Officials originally left cancer off the list of covered ills, citing a lack of scientific evidence linking exposure to the toxic fumes at the World Trade Center site to any cancers.
While the new findings suggest at least certain cancers are increased among workers, Ward and Crane also emphasized the brighter side: "The study results are reassuring that there does not appear to be a large increase of cancer in WTC-exposed populations at this time," Ward said.
"It's important to remember that most of these people are not going to develop cancer," Crane said.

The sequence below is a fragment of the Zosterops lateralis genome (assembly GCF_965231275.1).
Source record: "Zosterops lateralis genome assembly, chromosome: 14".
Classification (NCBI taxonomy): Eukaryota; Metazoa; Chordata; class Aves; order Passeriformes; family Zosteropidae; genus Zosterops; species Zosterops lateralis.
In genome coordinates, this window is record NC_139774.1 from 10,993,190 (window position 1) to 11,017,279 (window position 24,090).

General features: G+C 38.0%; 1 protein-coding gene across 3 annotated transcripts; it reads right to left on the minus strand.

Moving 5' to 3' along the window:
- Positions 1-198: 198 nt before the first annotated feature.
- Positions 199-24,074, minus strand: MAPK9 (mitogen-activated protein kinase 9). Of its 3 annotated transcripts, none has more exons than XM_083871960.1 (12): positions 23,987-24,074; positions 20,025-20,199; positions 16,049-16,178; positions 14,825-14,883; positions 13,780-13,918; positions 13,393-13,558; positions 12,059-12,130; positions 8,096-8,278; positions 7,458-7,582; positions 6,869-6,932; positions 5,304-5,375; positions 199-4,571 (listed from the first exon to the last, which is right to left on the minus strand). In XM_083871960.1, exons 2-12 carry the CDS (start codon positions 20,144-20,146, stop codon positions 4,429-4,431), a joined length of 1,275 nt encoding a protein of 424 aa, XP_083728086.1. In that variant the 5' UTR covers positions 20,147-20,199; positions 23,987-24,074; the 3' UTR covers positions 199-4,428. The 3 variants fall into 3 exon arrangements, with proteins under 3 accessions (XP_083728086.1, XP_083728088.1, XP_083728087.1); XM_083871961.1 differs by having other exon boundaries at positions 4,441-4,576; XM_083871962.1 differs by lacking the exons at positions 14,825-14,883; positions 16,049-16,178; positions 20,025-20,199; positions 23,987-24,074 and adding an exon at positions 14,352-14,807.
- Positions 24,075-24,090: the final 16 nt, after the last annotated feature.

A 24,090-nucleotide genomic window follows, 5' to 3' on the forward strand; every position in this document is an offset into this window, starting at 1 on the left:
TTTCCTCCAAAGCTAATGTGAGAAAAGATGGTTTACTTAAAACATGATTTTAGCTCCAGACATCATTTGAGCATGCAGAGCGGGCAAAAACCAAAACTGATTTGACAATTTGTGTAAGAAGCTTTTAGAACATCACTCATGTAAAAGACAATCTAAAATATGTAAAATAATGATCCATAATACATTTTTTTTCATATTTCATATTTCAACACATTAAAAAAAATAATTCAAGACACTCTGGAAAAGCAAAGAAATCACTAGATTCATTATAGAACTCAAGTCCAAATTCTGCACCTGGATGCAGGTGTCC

He also noted that people exposed to the disaster site can take steps to reduce their cancer risks. "Do not smoke. Eat a healthy diet. Folks should keep doing what they can to maintain a healthy lifestyle."
Learn more about the health effects of the World Trade Center disaster from the U.S. Centers for Disease Control and Prevention.
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